Cognitive Function and Chemo Brain

After going through chemotherapy or other cancer-related treatment, many people commiserate about a foggy-headed feeling that just doesn't seem to go away.
It's a phenomenon known by many patients as "chemo brain" or, as scientists refer to it, cancer-related cognitive dysfunction. It's the experience of undergoing a change in your cognitive ability linked to the diagnosis of cancer and its treatment, explains Sunita K. Patel, Ph.D., clinical neuropsychologist and assistant professor at City of Hope.
The American Cancer Society provides a list of the six most common symptoms:
  • Forgetting things that you usually have no trouble recalling (memory lapses)
  • Trouble concentrating (you can’t focus on what you're doing, have a short attention span, may “space out”)
  • Trouble remembering details like names, dates and sometimes larger events
  • Trouble multitasking, like answering the phone while cooking, without losing track of one task
  • Taking longer to finish things (disorganized, slower thinking and processing)
  • Trouble remembering common words (unable to find the right words to finish a sentence)
“There are cognitive impairments that make those tasks that are already hard even harder,” said Natalie C. Kelly, Ph.D., A.B.P.P.-C.N., clinical neuropsychologist at City of Hope. She uses a clever musical analogy to explain the phenomenon to her patients: Core components of cognition such as language, memory and processing speed are like the members of the orchestra, and executive functioning is the conductor that tells the different aspects how and when to play together to meet any specific outcome. Read more

How can I manage memory issues or chemo brain?

  • Set yourself up for repeat reminders whenever possible. Reminder bells, calendars and other features of smartphones have helped and enlist the help of others.  
  • Exercise your brain. The American Cancer Society recommends signing up for classes, taking up a new language, or practicing simple memory games or word puzzles.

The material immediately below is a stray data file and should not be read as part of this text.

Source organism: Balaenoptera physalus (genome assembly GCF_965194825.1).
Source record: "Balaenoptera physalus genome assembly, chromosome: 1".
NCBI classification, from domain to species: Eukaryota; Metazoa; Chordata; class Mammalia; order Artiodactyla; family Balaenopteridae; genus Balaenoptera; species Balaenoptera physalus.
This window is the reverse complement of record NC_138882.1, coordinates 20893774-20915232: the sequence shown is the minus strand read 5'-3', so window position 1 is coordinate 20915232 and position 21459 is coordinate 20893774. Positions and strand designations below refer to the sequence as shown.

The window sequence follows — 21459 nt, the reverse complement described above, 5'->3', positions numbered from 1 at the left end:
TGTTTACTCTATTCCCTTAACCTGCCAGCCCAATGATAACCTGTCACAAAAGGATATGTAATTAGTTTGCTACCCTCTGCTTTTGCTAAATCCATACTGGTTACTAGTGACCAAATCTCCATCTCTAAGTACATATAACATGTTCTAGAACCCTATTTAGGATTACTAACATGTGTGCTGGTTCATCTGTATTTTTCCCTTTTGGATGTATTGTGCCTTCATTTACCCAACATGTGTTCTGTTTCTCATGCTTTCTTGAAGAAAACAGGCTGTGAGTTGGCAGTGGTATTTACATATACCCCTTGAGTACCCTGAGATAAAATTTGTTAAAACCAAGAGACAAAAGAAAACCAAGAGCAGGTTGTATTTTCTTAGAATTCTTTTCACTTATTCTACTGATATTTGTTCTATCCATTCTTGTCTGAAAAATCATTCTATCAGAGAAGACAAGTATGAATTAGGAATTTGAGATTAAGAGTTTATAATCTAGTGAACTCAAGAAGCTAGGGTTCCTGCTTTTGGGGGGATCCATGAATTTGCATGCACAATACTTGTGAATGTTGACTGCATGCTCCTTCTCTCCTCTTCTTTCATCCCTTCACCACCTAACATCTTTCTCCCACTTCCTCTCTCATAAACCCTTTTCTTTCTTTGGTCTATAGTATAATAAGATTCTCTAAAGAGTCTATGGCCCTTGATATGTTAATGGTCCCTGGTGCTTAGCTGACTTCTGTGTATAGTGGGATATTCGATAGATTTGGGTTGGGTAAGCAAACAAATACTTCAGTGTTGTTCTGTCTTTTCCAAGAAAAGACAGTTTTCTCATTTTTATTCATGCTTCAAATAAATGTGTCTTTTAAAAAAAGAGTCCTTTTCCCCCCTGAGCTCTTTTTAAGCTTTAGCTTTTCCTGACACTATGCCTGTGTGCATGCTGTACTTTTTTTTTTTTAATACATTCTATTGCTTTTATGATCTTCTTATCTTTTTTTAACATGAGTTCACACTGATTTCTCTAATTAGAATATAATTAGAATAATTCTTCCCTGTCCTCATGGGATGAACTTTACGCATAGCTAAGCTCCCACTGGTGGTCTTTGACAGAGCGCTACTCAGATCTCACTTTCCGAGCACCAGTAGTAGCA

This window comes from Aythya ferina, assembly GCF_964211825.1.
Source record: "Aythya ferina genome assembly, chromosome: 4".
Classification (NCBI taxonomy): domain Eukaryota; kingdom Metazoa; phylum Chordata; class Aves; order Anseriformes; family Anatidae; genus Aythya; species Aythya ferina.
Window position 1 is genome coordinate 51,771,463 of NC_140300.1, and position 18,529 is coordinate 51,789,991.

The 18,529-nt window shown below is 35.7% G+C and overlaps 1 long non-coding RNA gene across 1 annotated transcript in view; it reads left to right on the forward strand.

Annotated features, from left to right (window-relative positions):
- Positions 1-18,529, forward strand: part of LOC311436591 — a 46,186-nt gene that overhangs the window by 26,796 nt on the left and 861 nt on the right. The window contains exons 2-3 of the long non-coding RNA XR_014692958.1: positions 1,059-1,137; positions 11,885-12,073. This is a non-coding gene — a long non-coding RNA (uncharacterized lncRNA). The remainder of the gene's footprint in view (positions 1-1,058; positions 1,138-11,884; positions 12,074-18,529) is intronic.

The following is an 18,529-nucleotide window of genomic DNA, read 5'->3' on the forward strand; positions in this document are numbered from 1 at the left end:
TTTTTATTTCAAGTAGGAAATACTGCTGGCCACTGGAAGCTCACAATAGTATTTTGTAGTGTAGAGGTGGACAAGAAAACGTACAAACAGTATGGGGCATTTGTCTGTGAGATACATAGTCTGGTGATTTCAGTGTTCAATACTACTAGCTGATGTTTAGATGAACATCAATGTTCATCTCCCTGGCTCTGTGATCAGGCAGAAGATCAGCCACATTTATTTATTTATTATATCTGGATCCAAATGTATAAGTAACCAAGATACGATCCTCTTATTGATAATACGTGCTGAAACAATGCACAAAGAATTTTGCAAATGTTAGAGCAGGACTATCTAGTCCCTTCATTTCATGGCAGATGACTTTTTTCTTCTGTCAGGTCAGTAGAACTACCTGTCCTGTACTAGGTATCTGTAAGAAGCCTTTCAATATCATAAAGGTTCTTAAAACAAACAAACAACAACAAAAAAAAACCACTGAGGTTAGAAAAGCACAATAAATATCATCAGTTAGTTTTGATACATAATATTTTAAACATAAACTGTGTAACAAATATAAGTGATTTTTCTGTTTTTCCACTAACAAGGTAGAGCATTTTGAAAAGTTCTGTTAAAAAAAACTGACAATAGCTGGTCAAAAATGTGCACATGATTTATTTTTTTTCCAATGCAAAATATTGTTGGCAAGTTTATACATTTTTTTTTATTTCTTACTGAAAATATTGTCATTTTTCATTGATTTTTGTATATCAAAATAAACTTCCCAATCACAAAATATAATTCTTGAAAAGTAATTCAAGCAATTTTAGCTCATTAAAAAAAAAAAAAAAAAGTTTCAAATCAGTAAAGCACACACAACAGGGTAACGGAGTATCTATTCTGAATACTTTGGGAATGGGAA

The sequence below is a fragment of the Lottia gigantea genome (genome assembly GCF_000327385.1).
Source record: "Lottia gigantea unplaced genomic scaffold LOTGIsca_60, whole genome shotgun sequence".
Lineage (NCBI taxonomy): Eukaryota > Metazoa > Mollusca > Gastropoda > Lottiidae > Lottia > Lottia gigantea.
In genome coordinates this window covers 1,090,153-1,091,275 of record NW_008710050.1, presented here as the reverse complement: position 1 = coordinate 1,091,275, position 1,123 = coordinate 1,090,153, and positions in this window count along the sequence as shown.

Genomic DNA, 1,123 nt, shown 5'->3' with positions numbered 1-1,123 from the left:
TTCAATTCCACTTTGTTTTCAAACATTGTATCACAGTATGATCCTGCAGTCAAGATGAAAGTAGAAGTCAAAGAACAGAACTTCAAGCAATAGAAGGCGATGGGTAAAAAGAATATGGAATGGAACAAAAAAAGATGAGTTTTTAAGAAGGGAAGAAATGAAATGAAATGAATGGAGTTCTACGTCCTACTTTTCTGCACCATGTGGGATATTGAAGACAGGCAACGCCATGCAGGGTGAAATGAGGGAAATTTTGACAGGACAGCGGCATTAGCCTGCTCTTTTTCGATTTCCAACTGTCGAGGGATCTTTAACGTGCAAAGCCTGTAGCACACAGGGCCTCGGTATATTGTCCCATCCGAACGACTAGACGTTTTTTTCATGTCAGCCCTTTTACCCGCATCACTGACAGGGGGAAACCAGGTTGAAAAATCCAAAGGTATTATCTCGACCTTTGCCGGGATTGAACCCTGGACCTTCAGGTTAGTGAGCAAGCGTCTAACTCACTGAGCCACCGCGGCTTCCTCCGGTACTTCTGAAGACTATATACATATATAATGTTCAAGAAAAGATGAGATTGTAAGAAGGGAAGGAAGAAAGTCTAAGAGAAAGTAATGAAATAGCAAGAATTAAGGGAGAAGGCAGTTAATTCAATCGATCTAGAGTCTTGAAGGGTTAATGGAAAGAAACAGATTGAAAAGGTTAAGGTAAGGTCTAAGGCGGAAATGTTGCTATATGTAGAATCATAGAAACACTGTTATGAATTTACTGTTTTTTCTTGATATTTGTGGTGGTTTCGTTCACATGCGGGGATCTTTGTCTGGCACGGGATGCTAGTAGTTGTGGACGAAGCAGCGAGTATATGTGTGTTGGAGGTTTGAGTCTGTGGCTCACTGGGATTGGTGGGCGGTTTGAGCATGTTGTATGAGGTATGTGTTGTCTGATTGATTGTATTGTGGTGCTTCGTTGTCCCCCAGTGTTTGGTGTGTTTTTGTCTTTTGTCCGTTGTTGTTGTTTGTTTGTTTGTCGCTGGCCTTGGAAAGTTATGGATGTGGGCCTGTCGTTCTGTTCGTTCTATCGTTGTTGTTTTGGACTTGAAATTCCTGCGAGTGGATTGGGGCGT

• Take care of your health. Regular physical activity and a healthy diet are not only good for your body, but also improve your mood, make you feel more alert and decrease fatigue. "Your first line of defense is to be as physically healthy as you can be," said Sunita K. Patel, Ph.D., clinical neuropsychologist at City of Hope. "If you're physically healthy, you'll be more mentally able to handle cognitive tasks."
  • Routines are your friend. Set up and follow routines. Pick a certain place for commonly lost objects and put them there each time. Try to keep the same daily schedule.  
  • Let your loved ones know what you’re going through. Often, the people in your life will not immediately recognize that you’re struggling, or may not associate it with your cancer treatment. By communicating with your loved ones, they will know to be more patient, and help you when you struggle to remember a certain word.
  • Give yourself extra time. Allow extra time to accomplish your errands and tasks, especially while in chemotherapy. "Don't become overwhelmed because you aren't functioning at your best," said Patel. "You're still healing, so use common sense about how much you can manage."
  • Track your memory issues. Keep a diary of when you notice problems and what’s going on at the time. Medicines taken, time of day and the current situation might help you figure out what affects your memory. Keeping track of when the problems are most noticeable can also help you prepare. You’ll know to avoid planning important conversations or appointments during those times. This will also be useful when you talk with your doctor about these problems.

Talk with your health care team about memory issues

  • Am I at increased risk of cognitive problems based on the treatment I am receiving?
  • When might these problems start to occur? How long might they last?
  • Are there steps I can take to decrease these problems?
  • What symptoms or other problems should I, or a family member, call you about?
  • Could I meet with a social worker to get ideas about additional support and resources?
  • Are there specialists who could assess, treat, or advise me on these problems (such as neuropsychologists, occupational therapists, vocational therapists, and others)?

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